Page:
Wednesday, September 21, 2011

Day 5: Occupy Wall Street

Here's a video of the most recent march by protesters in the Occupy Wall Street protest in New York.

And a dispatch from Dustin M. Slaughter about the anti-corporate-greed encampment on Wall Street, now well into Day 5.
Something important is happening at Liberty Plaza in Lower Manhattan. The encampment that began there on Saturday, September 17th, is a vocal and stark reminder of growing American youth discontent. Banks and other corporations are sitting on record profits and CEO salaries continue to climb at an unprecedented rate, while students and the average American worker face an anemic job market and growing economic disparity. The occupation in Lower Manhattan may be the start of a sea-change in so-called American democracy...
There were several more arrests today, and police got a little rought with the protesters. Anonymous, the group of hackers that helped organize the demonstration, retaliated by taking down a New York City government website, (we think that might be the NYPD recruitment website, but we're not sure).

The Nation has a nice collection of videos from the encampment.

We understand Teamsters were there, or at least expected to meet with the occupiers this afternoon. And here are some sample tweets:
@OpIntoNinja: #Occupywallstreet day 5 - getting bigger, seems more organized and has a great vibe. #TakeWallStreet / #libertyplaza / #A99Shields
@KeithOlbermann: EarlyShowPlug: To answer what I must say have been some testy tweets: I'm back tonight, covering #OccupyWallStreet + media blackout
@KristianneMrsC: People in San Francisco are protesting at the Pacific Exchange in solidarity with the #occupywallstreet protests. Yes!!
@littlelisa8: #OccupyWallStreet SO PROUD OF ALL OF U!! Be back Friday :))) stay strong...reinforcements r coming!! #Sept17 #TakeWallStreet
There's a Facebook Page for carpoolers to the Wall Street Occupation.
As usual, the UK Guardian had the best take on the protest. Amy Goodman wrote,
I interviewed one of the "Occupy Wall Street" protest organisers. David Graeber teaches at Goldsmiths, University of London, and has authored several books – most recently, Debt: The First 5,000 Years. Graeber points out that, in the midst of the financial crash of 2008, enormous debts between banks were renegotiated. Yet only a fraction of troubled mortgages have gotten the same treatment. He said:
"Debts between the very wealthy or between governments can always be renegotiated and always have been throughout world history. … It's when you have debts owed by the poor to the rich that suddenly debts become a sacred obligation, more important than anything else. The idea of renegotiating them becomes unthinkable."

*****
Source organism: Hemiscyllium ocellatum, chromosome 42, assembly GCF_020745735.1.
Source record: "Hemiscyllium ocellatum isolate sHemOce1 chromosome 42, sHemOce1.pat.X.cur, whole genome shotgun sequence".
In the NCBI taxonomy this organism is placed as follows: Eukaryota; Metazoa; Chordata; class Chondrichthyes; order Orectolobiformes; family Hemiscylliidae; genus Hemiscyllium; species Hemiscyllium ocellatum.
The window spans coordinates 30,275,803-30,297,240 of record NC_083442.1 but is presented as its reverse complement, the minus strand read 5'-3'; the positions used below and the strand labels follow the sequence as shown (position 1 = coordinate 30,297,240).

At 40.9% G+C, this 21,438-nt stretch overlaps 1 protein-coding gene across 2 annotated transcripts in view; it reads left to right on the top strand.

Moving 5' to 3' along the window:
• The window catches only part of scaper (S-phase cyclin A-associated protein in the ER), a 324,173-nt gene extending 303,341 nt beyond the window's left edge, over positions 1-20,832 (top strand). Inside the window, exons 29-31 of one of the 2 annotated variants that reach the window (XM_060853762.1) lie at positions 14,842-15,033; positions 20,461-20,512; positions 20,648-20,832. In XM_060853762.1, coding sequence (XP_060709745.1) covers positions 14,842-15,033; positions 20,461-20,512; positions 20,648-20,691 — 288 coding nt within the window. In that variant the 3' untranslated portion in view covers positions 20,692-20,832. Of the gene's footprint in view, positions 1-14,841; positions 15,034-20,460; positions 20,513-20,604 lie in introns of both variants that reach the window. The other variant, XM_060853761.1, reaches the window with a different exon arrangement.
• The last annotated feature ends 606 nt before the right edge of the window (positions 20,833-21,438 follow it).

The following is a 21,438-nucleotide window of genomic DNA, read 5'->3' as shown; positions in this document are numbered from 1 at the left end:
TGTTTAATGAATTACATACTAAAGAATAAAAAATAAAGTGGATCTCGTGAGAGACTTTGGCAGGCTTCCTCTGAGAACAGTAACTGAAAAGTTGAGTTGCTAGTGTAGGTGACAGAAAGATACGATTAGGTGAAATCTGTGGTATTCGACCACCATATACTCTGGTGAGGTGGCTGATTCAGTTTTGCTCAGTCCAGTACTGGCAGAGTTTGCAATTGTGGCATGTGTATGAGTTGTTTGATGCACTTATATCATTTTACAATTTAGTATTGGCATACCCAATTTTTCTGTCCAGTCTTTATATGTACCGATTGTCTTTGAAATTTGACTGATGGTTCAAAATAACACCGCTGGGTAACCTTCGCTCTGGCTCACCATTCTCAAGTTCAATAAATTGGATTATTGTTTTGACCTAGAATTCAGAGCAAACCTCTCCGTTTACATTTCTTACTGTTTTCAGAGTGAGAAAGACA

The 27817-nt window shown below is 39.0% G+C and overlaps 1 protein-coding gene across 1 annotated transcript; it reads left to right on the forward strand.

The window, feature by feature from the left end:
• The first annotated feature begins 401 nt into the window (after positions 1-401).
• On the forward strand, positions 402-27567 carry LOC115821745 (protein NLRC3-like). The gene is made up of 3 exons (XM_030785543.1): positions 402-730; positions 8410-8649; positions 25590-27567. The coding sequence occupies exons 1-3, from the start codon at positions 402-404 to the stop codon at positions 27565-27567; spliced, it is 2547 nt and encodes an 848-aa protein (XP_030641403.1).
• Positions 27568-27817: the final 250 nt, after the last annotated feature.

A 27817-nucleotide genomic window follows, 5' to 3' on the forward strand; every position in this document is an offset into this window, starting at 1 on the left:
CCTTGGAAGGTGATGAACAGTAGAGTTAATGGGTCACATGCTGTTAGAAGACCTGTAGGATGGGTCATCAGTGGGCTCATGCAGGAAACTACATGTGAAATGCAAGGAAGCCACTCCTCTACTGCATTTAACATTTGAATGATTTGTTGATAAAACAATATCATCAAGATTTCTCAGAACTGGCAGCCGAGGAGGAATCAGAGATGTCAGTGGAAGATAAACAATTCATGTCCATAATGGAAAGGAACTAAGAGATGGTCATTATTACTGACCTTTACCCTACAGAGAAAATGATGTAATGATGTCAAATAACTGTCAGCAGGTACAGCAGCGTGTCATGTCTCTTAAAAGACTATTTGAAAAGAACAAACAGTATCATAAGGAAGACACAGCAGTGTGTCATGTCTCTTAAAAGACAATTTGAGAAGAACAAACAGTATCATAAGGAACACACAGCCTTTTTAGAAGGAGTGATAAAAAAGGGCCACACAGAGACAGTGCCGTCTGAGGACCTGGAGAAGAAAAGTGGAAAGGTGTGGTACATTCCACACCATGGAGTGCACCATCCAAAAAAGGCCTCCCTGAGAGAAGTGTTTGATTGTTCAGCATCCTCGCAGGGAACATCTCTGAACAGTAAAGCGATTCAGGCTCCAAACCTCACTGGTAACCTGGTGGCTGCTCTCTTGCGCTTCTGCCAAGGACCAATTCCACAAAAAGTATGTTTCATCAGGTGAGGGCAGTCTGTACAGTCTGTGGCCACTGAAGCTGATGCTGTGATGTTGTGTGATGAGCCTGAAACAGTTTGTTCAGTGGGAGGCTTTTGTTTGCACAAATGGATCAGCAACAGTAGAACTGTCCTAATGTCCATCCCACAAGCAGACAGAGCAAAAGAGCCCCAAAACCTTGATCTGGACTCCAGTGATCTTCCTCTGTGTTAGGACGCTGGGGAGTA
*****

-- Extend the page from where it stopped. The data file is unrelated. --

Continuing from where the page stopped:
President Barack Obama has proposed a jobs plan and further efforts to reduce the deficit. One is a so-called millionaire's tax, endorsed by billionaire Obama supporter Warren Buffett. The Republicans call the proposed tax "class warfare". Graeber commented:
"For the last 30 years, we've seen a political battle being waged by the super-rich against everyone else, and this is the latest move in the shadow dance, which is completely dysfunctional economically and politically. It's the reason why young people have just abandoned any thought of appealing to politicians. We all know what's going to happen. The tax proposals are a sort of mock populist gesture, which everyone knows will be shot down. What will actually probably happen would be more cuts to social services."
Outside in the cold Tuesday morning, the demonstrators continued their fourth day of the protest with a march amidst a heavy police presence and the ringing of an opening bell at 9.30am for a "people's exchange", just as the opening bell of the New York Stock Exchange is rung. While the bankers remained secure in their bailed-out banks, outside, the police began arresting protesters. In a just world, with a just economy, we have to wonder: who would be out in the cold? Who would be getting arrested? 
The protesters are tweeting quite a lot about the rough tactics by the NYPD. Let's hope the occupiers remember to focus on the real culprit -- Wall Street -- and not the police officers who are merely taking orders. Police are union members who belong to the working class. They have similar grievances to the occupiers, and it would be too bad if animosity toward the police destroyed solidarity with working Americans.

Watch it live here.